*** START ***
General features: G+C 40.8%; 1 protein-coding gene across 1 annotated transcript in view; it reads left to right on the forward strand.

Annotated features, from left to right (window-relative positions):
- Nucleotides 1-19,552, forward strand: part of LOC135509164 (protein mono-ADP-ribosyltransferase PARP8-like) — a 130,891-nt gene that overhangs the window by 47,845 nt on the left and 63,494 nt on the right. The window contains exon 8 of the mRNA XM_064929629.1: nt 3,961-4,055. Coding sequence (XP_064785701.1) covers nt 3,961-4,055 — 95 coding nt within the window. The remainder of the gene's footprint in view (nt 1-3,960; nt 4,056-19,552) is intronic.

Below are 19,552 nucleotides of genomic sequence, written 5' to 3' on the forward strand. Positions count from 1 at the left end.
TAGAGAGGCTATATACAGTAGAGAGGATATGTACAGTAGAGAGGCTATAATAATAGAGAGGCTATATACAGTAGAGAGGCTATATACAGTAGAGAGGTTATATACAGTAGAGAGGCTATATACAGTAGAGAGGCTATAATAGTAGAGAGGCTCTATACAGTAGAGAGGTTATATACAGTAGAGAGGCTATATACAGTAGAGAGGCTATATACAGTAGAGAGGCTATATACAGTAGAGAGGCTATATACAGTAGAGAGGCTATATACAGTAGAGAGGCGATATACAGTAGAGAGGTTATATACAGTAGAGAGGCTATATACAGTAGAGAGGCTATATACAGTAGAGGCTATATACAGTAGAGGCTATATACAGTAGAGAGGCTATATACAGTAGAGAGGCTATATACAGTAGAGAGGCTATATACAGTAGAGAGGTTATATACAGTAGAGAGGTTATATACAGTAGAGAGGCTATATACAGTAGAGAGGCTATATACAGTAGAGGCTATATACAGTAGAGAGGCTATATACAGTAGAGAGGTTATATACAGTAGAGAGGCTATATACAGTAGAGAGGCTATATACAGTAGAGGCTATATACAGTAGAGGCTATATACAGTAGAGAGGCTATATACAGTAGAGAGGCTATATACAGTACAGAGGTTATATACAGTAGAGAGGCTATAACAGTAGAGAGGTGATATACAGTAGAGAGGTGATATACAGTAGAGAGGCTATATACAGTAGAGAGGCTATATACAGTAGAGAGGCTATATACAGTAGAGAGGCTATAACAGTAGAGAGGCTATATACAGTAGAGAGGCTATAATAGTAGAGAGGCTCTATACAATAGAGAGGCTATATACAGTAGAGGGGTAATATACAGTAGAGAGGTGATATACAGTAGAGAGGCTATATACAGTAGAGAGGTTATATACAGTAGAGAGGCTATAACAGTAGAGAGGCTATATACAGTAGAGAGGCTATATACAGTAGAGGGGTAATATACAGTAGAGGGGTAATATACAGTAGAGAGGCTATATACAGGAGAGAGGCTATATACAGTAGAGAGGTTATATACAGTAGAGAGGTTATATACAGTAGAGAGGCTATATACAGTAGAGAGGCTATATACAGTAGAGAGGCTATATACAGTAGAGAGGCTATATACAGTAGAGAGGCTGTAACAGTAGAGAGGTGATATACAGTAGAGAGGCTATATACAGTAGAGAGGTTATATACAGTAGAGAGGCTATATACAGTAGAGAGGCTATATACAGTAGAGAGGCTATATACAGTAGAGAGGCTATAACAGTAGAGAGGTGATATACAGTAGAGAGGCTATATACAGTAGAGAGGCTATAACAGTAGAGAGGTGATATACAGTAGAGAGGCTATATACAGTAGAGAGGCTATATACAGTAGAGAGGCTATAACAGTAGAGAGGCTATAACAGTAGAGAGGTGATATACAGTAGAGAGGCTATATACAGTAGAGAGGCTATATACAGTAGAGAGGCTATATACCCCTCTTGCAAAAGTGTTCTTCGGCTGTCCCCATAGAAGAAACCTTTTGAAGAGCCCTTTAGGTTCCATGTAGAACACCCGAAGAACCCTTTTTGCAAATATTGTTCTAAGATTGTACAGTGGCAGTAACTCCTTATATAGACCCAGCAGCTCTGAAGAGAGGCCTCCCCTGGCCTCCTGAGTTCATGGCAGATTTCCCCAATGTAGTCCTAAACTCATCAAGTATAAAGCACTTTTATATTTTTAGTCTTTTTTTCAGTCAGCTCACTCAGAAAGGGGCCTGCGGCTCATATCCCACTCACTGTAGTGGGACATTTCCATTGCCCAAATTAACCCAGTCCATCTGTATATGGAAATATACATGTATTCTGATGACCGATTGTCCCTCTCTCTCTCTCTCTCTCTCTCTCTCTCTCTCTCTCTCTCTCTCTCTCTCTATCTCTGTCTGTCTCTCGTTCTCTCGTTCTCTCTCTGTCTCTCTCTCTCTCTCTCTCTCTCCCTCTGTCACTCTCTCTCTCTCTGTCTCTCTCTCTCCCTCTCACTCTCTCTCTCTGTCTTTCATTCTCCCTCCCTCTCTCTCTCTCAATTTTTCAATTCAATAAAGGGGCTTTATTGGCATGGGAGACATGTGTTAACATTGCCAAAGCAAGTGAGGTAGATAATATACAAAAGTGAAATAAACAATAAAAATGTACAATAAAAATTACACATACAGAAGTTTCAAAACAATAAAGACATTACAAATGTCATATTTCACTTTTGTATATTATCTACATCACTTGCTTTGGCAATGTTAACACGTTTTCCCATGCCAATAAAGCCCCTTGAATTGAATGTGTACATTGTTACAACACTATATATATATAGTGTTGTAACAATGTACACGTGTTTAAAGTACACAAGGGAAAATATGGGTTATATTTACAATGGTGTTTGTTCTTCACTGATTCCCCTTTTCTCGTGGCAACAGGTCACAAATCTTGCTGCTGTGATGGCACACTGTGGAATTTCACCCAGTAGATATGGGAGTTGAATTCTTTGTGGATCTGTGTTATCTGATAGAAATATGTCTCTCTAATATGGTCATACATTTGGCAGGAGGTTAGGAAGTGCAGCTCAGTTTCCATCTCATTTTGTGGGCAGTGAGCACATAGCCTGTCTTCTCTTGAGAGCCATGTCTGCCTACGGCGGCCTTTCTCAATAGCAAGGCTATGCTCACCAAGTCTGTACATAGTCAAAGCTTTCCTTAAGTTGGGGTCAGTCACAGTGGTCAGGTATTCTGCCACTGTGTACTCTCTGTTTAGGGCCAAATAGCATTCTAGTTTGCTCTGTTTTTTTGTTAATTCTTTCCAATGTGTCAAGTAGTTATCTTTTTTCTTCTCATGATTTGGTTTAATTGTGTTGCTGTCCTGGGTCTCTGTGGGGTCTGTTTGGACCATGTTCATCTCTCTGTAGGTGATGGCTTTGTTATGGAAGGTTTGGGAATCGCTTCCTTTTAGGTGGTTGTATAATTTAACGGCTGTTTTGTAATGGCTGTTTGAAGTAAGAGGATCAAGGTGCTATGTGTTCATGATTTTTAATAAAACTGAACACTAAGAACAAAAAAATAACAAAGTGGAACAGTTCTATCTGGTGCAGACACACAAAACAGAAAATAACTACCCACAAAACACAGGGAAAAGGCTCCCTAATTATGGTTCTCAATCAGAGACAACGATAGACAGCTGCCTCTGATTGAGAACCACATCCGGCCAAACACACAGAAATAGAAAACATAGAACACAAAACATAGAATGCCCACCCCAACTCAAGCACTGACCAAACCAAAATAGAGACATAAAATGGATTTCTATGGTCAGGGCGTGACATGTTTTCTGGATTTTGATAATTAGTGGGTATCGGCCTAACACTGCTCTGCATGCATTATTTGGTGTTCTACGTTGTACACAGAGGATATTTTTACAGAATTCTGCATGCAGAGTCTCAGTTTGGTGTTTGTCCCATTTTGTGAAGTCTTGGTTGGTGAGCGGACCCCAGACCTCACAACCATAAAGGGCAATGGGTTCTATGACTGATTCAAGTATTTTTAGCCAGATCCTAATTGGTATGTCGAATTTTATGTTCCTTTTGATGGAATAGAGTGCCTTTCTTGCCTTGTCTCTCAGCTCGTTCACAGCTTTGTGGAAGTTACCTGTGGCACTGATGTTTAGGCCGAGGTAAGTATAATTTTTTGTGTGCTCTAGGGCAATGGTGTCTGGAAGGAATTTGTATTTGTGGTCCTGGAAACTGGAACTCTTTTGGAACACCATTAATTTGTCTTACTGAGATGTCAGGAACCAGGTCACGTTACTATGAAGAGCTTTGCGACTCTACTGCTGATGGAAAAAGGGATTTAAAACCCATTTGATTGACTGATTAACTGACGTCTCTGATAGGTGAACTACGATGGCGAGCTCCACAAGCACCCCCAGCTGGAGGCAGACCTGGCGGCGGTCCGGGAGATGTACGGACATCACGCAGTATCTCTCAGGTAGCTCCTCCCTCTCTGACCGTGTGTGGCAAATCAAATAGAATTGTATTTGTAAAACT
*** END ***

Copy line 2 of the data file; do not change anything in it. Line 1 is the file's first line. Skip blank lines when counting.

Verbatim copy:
Annotated features, from left to right (window-relative positions):